What is Automated Fault Detection and Diagnostic (AFFD) and How to Apply at Your Facilities

Otto Van Geet, NREL
Celeste Cizik, Group14 Engineering, Inc.

As large commercial buildings strive for ever increasing levels of energy efficiency and operational performance, design engineers are specifying increasingly complex and sophisticated HVAC and building automation systems. Over time, this increased complexity often broadens the gap between design intent and the in-situ performance of commercial buildings: equipment degrades, controls change, and facilities operation staff may be unable to keep up with maintenance requirements. As a facility's operational performance declines over time, energy use goes up and interior thermal comfort may degrade.

The primary goals of a commissioning effort are to ensure that the building systems operate as originally designed, provide a safe and healthy facility, improve energy performance and minimize energy consumption, reduce operating costs, and ensure adequate O&M staff orientation and training.

Retro-commissioning (RCx) is a commissioning process undertaken to resolve operational problems, improve comfort, and optimize energy use for the current use of the building. Typical RCx efforts evaluate the operational performance of a building at a fixed instant in time, repair HVAC components that aren't working correctly, and modify control sequences and schedules as needed. Once the RCx effort concludes, the building performance slowly starts to degrade as equipment malfunctions, occupant needs change, and changes are made to the control system.

An Ongoing Commissioning (CCx) solution looks to maintain the savings achieved by the RCx and obviate the need for periodic RCx events. In an attempt to ensure that building performance doesn't start to degrade at the end of an RCx effort, a number of vendors have started offering automated fault detection and diagnostic (AFFD) tools that aggregate data from all of the available data sources within a building and perform real time diagnostics to identify suboptimal performance. Advances in BACnet communication protocols, onsite data storage capabilities, and electrical submeters have enabled the automated collection and aggregation of large quantities of real-time building performance data for these AFDD software tools.

This presentation will cover AFDD software tools and how they can be applied to lab buildings. The NREL S&TF is a seven year old, LEED-Platinum high performance laboratory building that was in need of retro-commissioning and was chosen as the pilot site for AFDD using SkySpark on the NREL campus in FY 2014. The project resulted in a 7% whole building savings for low / no cost ECMs with a payback period of under 2 years. The presentation will provide details of how retro-commissioning using AFDD was applied to the NREL S&TF and results.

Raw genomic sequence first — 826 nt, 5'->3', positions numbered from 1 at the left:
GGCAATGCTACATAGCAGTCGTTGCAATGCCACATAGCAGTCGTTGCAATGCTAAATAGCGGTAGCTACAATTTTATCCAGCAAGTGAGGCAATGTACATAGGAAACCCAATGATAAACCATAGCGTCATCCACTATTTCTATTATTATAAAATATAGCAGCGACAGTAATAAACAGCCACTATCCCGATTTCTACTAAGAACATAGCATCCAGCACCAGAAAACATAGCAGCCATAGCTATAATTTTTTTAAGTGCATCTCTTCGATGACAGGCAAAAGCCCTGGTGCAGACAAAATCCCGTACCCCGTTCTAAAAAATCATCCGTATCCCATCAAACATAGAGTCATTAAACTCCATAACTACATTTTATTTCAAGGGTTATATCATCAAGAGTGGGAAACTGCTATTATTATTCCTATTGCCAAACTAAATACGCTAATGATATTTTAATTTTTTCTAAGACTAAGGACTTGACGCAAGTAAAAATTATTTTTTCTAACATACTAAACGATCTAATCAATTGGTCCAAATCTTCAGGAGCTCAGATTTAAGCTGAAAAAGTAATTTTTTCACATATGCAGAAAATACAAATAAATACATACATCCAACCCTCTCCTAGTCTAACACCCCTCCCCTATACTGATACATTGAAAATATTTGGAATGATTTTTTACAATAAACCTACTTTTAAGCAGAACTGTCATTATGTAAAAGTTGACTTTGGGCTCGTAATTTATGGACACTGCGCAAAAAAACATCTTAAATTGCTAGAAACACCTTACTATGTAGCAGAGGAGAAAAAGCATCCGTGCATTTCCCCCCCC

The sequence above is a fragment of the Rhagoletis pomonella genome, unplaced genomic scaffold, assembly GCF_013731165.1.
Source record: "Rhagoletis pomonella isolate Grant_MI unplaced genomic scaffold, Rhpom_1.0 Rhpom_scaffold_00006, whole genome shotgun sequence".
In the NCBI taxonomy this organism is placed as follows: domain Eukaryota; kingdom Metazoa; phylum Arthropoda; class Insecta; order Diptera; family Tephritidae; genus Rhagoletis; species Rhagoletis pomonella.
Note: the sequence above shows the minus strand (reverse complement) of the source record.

Learning Objectives

  • Participants will gain an understanding of what AFDD is.
  • Participants will understand the benefits of using AFDD as part of retro-commissioning
  • Participants will understand the results NREL obtained at the S&TF by hiring Group14, a retro-commissioning expert utilizing AFDD.
  • Participants will gain an understanding of how to evaluate their own facilities for the potential use of AFDD.

Biographies:

Otto Van Geet is a Principal Engineer at the National Renewable Energy Laboratory (NREL). Mr. Van Geet has been involved in the design, construction, and operation of energy efficient research facilities such as labs and data centers, office and general use facilities, and low energy use campus and community design. Mr. Van Geet was one of the founding members of the Labs21 program and provides technical guidance for the program. Mr. Van Geet is a PE, a CEM and a LEED AP

Celeste Cizik, PE, CEM, LEED-AP, PMP leads the Existing Buildings team at Group14 Engineering. She has over twelve years of experience in building energy engineering including retro-commissioning, energy analysis, and mechanical system design. She has conducted energy projects at facilities and campuses across the country and has led energy trainings through the Federal Energy Management Program. Ms. Cizik has a degree in Architectural Engineering and an MBA from the University of Colorado.

 

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